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Thursday, January 9, 2014

IRS tax documents belatedly provide low vision accessibility to comply with ADA law

PHOTO: The first large print IRS tax form and instructions for Schedule R (Form 1040A or 1040) that I received only a few days after calling the IRS. I have been promised more large print forms, instructions and publications from the IRS within the next few days, or as soon as they become available. I have also downloaded the IRS PDF tax forms that are supposed to be more accessible for people who are low vision blind. I will be also trying these PDF forms out when I do my taxes this year. I was also impressed to see Braille .brf and text format files available for download. The IRS is trying to go paperless to save money on printing forms and the associated mailing costs by forcing everybody who wants to use paper forms to call and order each one individually. As a result, I bet the cost per form mailed has skyrocketed from the days when the IRS automatically mailed out pre-bound tax packages that included all of the forms required by most taxpayers. I am sure some anti-government-spending people will complain about the cost -- it cost the IRS at least the $5.75 of postage to mail me a large print Schedule R, as seen by the stamp on the hand addressed envelope in the above photograph.

As a person who has low vision blindness and who has filed his own taxes for over half a century, I was disappointed a few years ago to find out the IRS Web site was inaccessible to me because it had added style sheet code that overrides the standard built-in internet browser features that have provided low vision blindness accessibility since 1993, such as text size and wrapping of text to the user's screen width or printer margins, per the original HTML standard. See my previous letter to the editor: Thomas Kraemer, "IRS ignores plea for help,"Gazette-Times, Feb. 5, 2012, p. D5 and also see my previous posts IRS tax forms are not low vision accessible and violate ADA law (1/5/12), Filing paperless tax return is not free for all (12/9/ 10) and I am still alive (2/26/11).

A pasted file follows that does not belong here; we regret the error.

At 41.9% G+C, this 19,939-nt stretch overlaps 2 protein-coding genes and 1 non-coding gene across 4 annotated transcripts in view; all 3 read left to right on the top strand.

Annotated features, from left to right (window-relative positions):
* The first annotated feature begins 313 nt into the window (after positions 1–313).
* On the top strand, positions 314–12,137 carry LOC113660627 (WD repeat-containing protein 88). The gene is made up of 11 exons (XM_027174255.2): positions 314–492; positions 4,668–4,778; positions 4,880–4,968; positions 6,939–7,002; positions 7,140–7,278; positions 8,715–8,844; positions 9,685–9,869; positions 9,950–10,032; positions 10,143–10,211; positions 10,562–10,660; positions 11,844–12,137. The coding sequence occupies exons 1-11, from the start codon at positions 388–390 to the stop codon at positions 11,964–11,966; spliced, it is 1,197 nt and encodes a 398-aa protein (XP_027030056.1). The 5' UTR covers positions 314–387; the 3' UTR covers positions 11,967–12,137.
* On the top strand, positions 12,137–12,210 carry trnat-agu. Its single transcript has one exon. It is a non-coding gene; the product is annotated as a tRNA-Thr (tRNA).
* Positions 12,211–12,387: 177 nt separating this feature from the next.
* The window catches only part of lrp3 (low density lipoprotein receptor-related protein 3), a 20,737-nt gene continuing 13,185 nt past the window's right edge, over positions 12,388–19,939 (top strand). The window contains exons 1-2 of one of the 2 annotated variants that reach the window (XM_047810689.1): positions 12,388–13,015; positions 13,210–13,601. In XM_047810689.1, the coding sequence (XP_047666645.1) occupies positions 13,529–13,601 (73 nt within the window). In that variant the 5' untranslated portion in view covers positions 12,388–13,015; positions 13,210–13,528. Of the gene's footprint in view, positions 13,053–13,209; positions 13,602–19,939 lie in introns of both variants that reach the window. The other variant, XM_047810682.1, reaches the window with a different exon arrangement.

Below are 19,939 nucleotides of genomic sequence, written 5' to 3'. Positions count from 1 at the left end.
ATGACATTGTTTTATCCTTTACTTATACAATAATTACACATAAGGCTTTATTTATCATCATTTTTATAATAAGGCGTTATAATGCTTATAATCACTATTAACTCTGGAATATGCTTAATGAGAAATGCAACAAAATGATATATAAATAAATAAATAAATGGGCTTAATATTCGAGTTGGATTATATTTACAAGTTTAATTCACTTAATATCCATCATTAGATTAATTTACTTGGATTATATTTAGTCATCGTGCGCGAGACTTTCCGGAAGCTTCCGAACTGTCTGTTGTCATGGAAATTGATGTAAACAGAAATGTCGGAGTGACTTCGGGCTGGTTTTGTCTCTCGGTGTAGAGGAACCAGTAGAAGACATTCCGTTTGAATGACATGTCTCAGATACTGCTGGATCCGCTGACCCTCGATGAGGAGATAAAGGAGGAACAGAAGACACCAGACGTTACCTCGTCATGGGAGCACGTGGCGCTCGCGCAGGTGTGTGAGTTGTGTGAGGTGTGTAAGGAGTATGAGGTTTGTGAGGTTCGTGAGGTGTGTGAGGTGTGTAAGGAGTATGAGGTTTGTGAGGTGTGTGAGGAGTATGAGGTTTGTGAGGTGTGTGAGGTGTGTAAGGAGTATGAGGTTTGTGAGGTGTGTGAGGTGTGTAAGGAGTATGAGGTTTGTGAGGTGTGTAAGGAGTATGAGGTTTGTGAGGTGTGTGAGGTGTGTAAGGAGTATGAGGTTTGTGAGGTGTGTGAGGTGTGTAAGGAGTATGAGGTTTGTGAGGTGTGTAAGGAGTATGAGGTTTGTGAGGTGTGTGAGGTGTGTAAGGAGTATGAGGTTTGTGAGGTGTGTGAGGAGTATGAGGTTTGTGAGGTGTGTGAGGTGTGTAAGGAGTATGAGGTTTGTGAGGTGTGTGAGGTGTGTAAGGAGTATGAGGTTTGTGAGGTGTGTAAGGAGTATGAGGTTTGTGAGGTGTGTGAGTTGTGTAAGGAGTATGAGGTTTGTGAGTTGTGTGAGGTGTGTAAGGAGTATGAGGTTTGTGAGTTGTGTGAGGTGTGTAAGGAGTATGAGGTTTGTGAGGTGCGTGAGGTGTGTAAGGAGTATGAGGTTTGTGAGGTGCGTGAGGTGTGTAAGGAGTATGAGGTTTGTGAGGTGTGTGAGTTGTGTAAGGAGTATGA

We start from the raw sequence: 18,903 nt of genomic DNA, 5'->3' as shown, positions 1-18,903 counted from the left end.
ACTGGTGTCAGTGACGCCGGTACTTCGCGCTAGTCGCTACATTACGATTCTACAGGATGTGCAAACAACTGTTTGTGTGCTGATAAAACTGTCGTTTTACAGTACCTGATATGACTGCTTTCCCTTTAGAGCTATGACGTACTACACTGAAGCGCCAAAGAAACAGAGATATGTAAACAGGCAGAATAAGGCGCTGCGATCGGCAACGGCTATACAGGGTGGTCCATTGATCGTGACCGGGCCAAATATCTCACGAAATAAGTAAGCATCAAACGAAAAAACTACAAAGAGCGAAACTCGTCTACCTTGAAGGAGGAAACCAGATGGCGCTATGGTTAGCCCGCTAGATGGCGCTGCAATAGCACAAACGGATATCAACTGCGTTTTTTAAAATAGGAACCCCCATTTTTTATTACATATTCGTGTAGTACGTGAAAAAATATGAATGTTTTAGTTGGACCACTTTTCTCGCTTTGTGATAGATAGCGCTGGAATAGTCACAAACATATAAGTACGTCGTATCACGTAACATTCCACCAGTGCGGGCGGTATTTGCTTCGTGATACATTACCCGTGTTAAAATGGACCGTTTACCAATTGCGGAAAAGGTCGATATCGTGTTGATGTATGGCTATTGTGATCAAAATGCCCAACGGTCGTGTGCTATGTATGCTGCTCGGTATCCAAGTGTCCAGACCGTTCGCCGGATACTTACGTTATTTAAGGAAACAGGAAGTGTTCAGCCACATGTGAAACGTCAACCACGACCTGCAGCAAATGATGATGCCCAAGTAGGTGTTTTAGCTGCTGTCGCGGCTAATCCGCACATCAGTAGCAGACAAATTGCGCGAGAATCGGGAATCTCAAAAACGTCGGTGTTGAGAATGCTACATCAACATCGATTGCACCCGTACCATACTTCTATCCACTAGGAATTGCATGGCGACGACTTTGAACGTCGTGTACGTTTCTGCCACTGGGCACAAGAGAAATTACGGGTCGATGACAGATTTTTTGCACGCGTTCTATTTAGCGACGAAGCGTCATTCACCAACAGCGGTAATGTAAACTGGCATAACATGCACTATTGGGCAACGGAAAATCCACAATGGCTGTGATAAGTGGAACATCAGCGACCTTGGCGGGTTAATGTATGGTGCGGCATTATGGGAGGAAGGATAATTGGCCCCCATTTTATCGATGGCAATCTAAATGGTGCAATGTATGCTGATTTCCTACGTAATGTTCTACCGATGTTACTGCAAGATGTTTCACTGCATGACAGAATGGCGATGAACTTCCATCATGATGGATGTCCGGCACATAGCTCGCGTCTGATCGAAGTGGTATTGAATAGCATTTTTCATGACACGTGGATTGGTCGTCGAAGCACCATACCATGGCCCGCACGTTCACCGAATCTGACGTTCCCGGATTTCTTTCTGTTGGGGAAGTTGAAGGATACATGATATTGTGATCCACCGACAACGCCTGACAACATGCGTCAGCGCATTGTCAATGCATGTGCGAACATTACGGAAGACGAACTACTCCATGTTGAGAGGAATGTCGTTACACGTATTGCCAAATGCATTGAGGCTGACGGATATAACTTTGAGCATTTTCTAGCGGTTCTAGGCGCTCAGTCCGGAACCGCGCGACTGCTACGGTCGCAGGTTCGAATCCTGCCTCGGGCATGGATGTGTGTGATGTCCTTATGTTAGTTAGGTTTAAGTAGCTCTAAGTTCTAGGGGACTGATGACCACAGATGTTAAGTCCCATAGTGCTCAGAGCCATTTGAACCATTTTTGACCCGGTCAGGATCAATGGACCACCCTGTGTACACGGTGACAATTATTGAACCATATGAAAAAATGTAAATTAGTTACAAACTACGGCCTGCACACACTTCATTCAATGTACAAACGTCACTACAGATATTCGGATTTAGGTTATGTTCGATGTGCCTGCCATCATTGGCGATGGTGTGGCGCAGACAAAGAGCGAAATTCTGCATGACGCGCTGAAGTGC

Here is my latest letter to the editor on IRS accessibility issues:

In 2014, taxpayers will belatedly receive Internal Revenue Service tax instructions with larger text sizes via standard tablet readers or Internet browsers, perhaps thanks to a congressional inquiry made by U.S. Rep. Peter DeFazio at my request, which asked why IRS tax forms, instructions and publications were not accessible to people with low vision blindness, as required by the Americans With Disabilities Act (the ADA law).

Last month, when I tried out the newly accessible IRS documents, I encountered only a few minor usability issues and software defects.

Still unconfirmed is if all taxpayers will be able to file paperless electronic tax returns for free, even if required by the IRS to use the "Free File Fillable (sic) tax forms," instead of the "Free e-File" method, and paper returns are eliminated.

(Quoted from Thomas Kraemer, "Letter: IRS finally has forms that are usable by low-vision taxpayers," posted Jan. 8, 2014, p. A9)

Because tax filing time is coming up again this year, I have been checking with the IRS periodically and here are the links I noticed for the new IRS accessible pages: